The Cooke Young Scholars Program serves as a pathway to the Foundation’s prestigious College Scholarship; that application is also open to high school seniors each fall.

The names of the Cooke College Scholars from the Young Scholars Program can be found here, listed along with the states and high schools they represent.

About the Jack Cooke Foundation

The Jack Kent Cooke Foundation is dedicated to advancing the education of exceptionally promising students who have financial need. Since 2000, the Foundation has awarded over $230 million in scholarships to more than 2,930 students from 8th grade through graduate school, along with comprehensive educational advising and other support services. The Foundation has also provided $119.5 million in grants to organizations that serve such students. www.jkcf.org

For more information, please contact:

Julia Nelson at 571-799-8067 or gro.fckj@aidem

Webb is Recognized as One of the 19 Colleges to Partner with Strive for College to Help Underrepresented Minorities Secure a First Job with the Nation’s Leading Employers


From PRNewswire

SAN FRANCISCO, Sept. 14, 2021 /PRNewswire via COMTEX/ — SAN FRANCISCO, Sept. 14, 2021 /PRNewswire/ — Strive for College today announced a new collaboration with nineteen colleges and nine leading employers to create career opportunities for millions of low-income students as they enter an unprecedented labor market. The partnerships grant students access to a virtual mentoring platform that pairs students from low-income backgrounds with working adult mentors who can help them identify career opportunities and gain the sorts of workplace-ready skills that employers need.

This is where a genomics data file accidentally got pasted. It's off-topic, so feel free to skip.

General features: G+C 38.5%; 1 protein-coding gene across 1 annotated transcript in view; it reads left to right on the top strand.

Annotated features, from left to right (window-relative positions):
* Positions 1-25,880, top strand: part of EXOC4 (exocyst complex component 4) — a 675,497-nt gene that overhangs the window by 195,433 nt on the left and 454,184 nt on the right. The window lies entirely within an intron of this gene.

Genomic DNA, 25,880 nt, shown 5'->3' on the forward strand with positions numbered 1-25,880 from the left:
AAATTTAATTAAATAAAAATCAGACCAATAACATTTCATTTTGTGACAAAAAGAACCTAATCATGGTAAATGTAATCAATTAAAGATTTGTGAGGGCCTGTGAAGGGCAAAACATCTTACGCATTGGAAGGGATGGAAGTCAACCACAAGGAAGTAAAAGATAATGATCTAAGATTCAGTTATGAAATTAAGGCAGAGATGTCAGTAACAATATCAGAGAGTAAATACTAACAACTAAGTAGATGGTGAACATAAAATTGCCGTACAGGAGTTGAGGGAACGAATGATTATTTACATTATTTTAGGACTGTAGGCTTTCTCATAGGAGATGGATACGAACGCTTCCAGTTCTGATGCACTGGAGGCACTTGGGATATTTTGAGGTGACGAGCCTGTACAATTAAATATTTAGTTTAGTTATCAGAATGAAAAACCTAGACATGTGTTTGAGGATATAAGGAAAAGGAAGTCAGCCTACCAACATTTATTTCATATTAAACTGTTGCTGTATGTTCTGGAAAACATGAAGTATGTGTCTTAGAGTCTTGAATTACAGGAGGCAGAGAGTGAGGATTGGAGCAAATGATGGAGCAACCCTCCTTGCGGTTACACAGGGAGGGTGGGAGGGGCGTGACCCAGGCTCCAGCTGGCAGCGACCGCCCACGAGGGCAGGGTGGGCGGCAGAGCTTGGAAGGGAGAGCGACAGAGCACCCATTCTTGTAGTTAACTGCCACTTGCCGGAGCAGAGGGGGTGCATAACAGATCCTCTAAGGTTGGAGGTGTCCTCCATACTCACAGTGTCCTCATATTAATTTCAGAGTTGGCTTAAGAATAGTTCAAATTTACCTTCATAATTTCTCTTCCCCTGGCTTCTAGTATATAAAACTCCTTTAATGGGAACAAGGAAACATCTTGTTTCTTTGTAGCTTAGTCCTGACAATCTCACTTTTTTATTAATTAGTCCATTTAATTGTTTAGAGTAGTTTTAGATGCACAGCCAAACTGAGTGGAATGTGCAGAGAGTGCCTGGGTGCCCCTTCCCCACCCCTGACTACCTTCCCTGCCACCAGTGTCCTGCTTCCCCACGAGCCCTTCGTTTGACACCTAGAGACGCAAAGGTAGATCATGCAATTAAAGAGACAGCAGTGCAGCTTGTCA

“Strive for College allows our students to virtually explore careers and expand their professional networks, far ahead of graduation day,” said Sarah Scott, Associate Dean and Director of the Grissom Scholars Program at Centre College. “By connecting students with trained mentors and working adults at leading employers, we are expanding their career options.”

Participating universities include: Bates College, Case Western Reserve University, Centre College, Coastal Carolina University, Concordia University Texas, Framingham State University, Huston-Tillotson University, Indiana University Bloomington, Louisiana College, Monroe College, Old Dominion University, Sacramento State, Spokane Falls Community College, St. Olaf College, St. Edwards University, Stanford University, Texas State University, Walsh University, and Webb Institute.